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Major Pest and Resistant: Redbanded Stink Bug Is Soybean Problem

Aug 25, 2015 04:33 PM EDT
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Soybeans are a major crop in the U.S., ranking second-largest after corn and valued at $37.6 billion for 2011. Stink bugs have always been a problem for soybean farmers. However, when researchers got a whiff of the redbanded stink bug in southeast Texas, they were able to narrow down the problem. 

"The redbanded stink bug has been a serious pest of soybeans in South America since the 1960s," Dr. Suhas Vyavhare, a postdoc at Texas A&M AgriLife Research and Extension Center in Beaumont, said in a statement. "It was never a problem in the United States until around 2000. Prior to that, it was known to be in the soybean fields, but that's when it was first reported in Louisiana as being an economic pest."

However, according to Dr. Mo Way, an entomologist at the Beaumont center, the southeast Texas area showed that 65% of pests affecting soybeans were redbanded stink bugs. Those bugs would be affecting the 200,000 acres of soybeans that are planted by Texas farmers each year, as the U.S. Department of Agriculture's National Agricultural Statistics Service figures it, according to the statement. 

However, that's not all they found. Researchers also discovered that the redbanded stink bug was becoming resistant to the organophosphate chemical previously used for pest control, and that the bug was responsible for delayed maturity syndrome, in which soybean plants don't grow at a normal rate. To come to this conclusion, they subjected a controlled growth of soybeans to different densities of redbanded stink bugs and found a direct correlation.

"We started by looking at population dynamics, or how abundant redbanded stink bug is in Texas," Vyavhare explained in a release. "We did sweep net surveys across various commercial soybean fields in southeast Texas. We also looked at insect-plant interaction in order to determine what soybean growth stages are most susceptible to redbanded stink bug damage so we could target pest management practices."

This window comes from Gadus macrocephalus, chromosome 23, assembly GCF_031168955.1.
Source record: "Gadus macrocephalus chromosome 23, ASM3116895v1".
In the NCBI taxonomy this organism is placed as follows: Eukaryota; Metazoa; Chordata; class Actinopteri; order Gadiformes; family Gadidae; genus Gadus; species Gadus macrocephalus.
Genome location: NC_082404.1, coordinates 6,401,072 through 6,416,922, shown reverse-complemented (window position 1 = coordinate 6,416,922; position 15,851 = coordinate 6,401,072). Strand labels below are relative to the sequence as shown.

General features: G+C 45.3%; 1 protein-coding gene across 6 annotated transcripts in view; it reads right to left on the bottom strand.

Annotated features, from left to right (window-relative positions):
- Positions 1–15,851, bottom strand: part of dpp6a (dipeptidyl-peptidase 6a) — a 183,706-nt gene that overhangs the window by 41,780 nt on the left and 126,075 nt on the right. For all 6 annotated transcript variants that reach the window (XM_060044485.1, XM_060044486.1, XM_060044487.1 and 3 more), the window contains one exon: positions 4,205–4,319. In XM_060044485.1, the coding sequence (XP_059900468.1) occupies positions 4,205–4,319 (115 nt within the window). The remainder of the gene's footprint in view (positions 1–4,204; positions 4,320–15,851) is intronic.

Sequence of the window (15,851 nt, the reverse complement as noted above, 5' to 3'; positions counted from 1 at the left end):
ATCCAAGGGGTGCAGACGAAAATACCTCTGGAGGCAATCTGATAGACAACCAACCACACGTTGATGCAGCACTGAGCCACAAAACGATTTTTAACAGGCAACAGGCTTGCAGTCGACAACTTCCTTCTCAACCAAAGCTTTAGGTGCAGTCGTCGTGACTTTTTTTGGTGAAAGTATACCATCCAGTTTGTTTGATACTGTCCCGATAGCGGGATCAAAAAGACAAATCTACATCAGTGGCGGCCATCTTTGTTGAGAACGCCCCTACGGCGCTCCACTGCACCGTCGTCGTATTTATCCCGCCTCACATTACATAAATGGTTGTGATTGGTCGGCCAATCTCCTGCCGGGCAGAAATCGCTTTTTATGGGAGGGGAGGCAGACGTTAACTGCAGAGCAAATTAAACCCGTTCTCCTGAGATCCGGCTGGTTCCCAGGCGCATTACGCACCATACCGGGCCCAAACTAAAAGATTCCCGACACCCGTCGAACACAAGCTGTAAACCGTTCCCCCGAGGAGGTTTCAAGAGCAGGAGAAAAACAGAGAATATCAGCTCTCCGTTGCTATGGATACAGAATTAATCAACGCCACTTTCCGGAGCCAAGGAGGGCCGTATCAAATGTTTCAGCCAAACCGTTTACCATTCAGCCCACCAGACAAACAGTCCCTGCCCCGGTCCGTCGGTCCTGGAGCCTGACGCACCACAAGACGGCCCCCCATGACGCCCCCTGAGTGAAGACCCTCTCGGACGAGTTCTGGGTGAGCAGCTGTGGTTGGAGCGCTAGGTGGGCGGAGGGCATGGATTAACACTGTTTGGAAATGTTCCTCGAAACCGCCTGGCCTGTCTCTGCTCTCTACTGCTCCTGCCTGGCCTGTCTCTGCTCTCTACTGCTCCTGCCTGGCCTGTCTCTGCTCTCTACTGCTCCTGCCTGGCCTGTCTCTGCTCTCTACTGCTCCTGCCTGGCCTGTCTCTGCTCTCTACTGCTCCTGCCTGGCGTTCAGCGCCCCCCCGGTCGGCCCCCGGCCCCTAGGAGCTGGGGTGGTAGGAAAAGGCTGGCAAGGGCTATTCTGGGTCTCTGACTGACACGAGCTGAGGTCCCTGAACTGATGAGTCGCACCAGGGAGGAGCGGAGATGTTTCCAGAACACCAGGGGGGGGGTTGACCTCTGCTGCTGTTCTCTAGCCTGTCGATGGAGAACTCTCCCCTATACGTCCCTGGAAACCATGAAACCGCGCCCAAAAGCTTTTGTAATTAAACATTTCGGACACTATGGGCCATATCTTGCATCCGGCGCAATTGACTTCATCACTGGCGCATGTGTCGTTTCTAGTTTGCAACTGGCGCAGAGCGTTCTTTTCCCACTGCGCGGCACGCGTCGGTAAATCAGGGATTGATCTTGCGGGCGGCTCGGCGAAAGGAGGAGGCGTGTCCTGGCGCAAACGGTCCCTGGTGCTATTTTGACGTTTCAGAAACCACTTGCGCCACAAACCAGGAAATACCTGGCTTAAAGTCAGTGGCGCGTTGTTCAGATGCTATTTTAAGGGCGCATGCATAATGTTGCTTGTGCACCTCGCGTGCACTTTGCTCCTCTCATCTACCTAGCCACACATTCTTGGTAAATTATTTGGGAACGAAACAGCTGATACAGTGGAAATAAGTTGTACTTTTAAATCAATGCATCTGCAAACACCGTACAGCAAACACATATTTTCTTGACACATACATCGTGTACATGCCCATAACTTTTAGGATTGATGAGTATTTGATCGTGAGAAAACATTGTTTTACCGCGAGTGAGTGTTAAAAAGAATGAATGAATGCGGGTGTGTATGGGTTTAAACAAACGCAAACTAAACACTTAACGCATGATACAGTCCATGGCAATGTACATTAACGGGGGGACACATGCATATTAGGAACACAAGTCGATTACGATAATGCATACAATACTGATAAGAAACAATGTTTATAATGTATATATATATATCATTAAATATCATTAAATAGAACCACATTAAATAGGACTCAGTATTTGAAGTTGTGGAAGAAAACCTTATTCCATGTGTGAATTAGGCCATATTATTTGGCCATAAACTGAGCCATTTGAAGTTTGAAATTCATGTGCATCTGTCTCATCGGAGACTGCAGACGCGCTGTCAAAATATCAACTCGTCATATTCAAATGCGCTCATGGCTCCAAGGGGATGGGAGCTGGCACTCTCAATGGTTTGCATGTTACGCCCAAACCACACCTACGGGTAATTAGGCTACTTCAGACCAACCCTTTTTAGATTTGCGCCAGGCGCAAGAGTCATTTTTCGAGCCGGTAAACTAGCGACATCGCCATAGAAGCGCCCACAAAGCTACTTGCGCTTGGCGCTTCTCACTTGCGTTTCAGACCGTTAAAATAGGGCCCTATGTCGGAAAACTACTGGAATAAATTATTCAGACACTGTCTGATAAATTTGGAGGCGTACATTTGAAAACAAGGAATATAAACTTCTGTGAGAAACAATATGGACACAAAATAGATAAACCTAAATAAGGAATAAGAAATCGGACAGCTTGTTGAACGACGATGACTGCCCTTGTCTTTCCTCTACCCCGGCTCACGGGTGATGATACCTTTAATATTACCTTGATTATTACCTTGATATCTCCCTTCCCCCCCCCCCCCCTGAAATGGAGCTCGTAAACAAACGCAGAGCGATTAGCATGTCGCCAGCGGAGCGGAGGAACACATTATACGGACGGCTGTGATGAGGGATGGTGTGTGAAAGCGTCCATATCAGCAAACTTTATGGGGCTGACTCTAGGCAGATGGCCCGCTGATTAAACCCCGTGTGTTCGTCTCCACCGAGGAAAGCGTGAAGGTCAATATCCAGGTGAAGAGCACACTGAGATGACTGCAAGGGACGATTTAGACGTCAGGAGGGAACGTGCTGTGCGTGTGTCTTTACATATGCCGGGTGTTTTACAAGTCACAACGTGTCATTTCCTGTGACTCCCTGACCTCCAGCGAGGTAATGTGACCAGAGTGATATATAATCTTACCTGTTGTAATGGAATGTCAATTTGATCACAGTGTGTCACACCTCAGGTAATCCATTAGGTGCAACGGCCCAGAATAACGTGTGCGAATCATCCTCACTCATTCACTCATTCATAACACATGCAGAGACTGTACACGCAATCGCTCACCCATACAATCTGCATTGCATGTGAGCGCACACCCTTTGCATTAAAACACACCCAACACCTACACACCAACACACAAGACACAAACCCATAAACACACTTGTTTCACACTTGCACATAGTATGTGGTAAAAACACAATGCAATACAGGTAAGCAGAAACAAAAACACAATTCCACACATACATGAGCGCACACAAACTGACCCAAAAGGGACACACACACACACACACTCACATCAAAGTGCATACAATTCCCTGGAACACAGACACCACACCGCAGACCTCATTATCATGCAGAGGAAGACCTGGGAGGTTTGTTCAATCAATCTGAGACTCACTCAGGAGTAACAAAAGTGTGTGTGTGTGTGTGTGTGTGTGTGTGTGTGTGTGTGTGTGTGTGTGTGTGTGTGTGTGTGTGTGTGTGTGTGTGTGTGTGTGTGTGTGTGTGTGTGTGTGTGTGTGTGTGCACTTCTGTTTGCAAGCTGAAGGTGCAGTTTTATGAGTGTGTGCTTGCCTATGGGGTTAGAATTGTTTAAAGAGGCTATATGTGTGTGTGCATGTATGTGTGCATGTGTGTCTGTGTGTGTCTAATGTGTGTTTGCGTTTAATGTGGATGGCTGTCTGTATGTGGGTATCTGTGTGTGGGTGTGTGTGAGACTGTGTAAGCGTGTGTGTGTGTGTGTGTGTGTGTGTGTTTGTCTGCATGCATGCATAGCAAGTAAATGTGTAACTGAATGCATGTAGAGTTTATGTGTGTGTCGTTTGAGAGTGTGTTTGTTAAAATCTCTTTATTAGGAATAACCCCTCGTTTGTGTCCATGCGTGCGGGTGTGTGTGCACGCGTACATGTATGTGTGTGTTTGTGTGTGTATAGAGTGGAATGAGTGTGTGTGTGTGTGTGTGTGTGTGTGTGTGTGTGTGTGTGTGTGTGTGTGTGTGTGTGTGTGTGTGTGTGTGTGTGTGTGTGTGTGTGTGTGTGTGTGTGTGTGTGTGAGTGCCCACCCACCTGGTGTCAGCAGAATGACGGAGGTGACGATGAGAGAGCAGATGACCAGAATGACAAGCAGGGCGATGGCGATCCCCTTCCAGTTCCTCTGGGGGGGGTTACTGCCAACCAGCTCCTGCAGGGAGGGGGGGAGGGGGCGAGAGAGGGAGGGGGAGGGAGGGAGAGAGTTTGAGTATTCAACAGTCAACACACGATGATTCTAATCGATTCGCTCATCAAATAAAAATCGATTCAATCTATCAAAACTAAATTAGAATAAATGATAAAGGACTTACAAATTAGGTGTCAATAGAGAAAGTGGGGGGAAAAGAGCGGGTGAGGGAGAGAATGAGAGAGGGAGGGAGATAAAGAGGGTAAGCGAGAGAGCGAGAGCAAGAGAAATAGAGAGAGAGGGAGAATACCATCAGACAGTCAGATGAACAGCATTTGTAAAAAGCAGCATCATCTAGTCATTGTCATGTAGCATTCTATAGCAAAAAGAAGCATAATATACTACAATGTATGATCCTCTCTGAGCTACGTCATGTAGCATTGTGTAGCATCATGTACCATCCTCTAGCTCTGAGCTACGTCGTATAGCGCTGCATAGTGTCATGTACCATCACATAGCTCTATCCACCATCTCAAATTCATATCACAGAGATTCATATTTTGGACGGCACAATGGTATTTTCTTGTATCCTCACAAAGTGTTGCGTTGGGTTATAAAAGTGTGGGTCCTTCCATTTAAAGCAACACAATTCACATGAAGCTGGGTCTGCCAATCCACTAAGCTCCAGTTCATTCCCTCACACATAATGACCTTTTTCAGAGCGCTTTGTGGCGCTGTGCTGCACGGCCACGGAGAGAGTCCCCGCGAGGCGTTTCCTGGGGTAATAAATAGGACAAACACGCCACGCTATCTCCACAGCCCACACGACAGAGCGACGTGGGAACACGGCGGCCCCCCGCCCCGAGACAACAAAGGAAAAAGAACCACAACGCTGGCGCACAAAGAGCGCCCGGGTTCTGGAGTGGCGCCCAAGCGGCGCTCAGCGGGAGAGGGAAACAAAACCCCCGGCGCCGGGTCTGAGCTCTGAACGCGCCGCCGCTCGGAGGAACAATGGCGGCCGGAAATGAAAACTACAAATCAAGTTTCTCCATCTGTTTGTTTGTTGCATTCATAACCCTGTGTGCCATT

Discovering that the insects' resistance to insecticides is becoming greater and that more frequent doses are required in order to control the damage they cause was a major point of their study, which was recently published in the journal Environmental Entomology.

"There are more than 50 species of stink bugs found in soybeans. Some of them are beneficial and some are pests," Vyavhare said in the statement. "The redbanded stink bug as compared to the other pest stink bugs is smaller, and it has the ability to fly faster. So it is very agile, and that contributes to its movement into different areas, and it could be one of the reasons why it is not that susceptible to insecticides because when a farmer sprays the field, they could be escaping before the chemical reaches them."

The researchers suggest that farmers take alternative preventative methods, and use different products, rather than the same insecticide repeatedly. "So that could reduce the amount of insecticide that is applied. Even if we can reduce the need for one insecticide application, that could save millions of dollars in Texas and the other infected states each year," Vyavhare said, according to the release. 

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